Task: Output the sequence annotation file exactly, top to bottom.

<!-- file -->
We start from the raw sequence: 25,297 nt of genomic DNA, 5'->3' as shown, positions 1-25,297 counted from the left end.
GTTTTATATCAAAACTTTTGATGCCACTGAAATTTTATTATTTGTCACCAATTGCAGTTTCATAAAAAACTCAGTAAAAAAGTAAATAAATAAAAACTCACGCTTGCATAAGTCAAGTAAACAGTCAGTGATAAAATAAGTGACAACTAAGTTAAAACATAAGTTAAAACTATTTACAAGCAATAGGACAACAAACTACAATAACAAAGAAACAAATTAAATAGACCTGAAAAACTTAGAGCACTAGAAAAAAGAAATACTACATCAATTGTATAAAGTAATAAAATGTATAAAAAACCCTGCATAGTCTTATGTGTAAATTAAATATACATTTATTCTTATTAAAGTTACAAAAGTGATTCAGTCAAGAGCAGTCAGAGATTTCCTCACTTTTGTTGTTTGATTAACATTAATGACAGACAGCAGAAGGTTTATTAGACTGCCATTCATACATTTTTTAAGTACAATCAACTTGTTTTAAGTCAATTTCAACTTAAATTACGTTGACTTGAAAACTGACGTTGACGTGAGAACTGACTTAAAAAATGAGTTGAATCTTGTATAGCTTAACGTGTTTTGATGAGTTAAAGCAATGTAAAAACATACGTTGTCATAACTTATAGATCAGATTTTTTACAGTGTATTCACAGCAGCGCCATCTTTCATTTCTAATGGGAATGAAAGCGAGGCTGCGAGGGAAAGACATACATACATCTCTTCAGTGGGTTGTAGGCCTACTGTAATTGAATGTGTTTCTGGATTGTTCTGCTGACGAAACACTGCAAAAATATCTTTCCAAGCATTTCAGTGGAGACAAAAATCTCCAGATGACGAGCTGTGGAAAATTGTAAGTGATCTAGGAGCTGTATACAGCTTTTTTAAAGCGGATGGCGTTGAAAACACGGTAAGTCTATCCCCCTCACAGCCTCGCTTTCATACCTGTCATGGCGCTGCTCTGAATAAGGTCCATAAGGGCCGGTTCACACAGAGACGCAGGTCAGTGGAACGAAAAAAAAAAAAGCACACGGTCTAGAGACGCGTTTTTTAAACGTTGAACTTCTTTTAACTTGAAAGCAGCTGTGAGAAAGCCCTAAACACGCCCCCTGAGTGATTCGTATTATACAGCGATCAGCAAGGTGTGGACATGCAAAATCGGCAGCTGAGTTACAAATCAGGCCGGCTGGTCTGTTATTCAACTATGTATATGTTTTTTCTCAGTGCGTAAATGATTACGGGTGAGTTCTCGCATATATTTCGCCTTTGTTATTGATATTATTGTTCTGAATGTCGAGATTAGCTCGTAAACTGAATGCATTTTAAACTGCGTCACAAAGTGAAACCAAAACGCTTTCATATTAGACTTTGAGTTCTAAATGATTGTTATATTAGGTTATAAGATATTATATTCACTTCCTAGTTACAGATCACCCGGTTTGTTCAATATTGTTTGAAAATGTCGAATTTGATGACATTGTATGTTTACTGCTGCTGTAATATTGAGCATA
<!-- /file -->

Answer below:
We start from the raw sequence: 25,297 nt of genomic DNA, 5'->3' as shown, positions 1-25,297 counted from the left end.
GTTTTATATCAAAACTTTTGATGCCACTGAAATTTTATTATTTGTCACCAATTGCAGTTTCATAAAAAACTCAGTAAAAAAGTAAATAAATAAAAACTCACGCTTGCATAAGTCAAGTAAACAGTCAGTGATAAAATAAGTGACAACTAAGTTAAAACATAAGTTAAAACTATTTACAAGCAATAGGACAACAAACTACAATAACAAAGAAACAAATTAAATAGACCTGAAAAACTTAGAGCACTAGAAAAAAGAAATACTACATCAATTGTATAAAGTAATAAAATGTATAAAAAACCCTGCATAGTCTTATGTGTAAATTAAATATACATTTATTCTTATTAAAGTTACAAAAGTGATTCAGTCAAGAGCAGTCAGAGATTTCCTCACTTTTGTTGTTTGATTAACATTAATGACAGACAGCAGAAGGTTTATTAGACTGCCATTCATACATTTTTTAAGTACAATCAACTTGTTTTAAGTCAATTTCAACTTAAATTACGTTGACTTGAAAACTGACGTTGACGTGAGAACTGACTTAAAAAATGAGTTGAATCTTGTATAGCTTAACGTGTTTTGATGAGTTAAAGCAATGTAAAAACATACGTTGTCATAACTTATAGATCAGATTTTTTACAGTGTATTCACAGCAGCGCCATCTTTCATTTCTAATGGGAATGAAAGCGAGGCTGCGAGGGAAAGACATACATACATCTCTTCAGTGGGTTGTAGGCCTACTGTAATTGAATGTGTTTCTGGATTGTTCTGCTGACGAAACACTGCAAAAATATCTTTCCAAGCATTTCAGTGGAGACAAAAATCTCCAGATGACGAGCTGTGGAAAATTGTAAGTGATCTAGGAGCTGTATACAGCTTTTTTAAAGCGGATGGCGTTGAAAACACGGTAAGTCTATCCCCCTCACAGCCTCGCTTTCATACCTGTCATGGCGCTGCTCTGAATAAGGTCCATAAGGGCCGGTTCACACAGAGACGCAGGTCAGTGGAACGAAAAAAAAAAAAGCACACGGTCTAGAGACGCGTTTTTTAAACGTTGAACTTCTTTTAACTTGAAAGCAGCTGTGAGAAAGCCCTAAACACGCCCCCTGAGTGATTCGTATTATACAGCGATCAGCAAGGTGTGGACATGCAAAATCGGCAGCTGAGTTACAAATCAGGCCGGCTGGTCTGTTATTCAACTATGTATATGTTTTTTCTCAGTGCGTAAATGATTACGGGTGAGTTCTCGCATATATTTCGCCTTTGTTATTGATATTATTGTTCTGAATGTCGAGATTAGCTCGTAAACTGAATGCATTTTAAACTGCGTCACAAAGTGAAACCAAAACGCTTTCATATTAGACTTTGAGTTCTAAATGATTGTTATATTAGGTTATAAGATATTATATTCACTTCCTAGTTACAGATCACCCGGTTTGTTCAATATTGTTTGAAAATGTCGAATTTGATGACATTGTATGTTTACTGCTGCTGTAATATTGAGCATA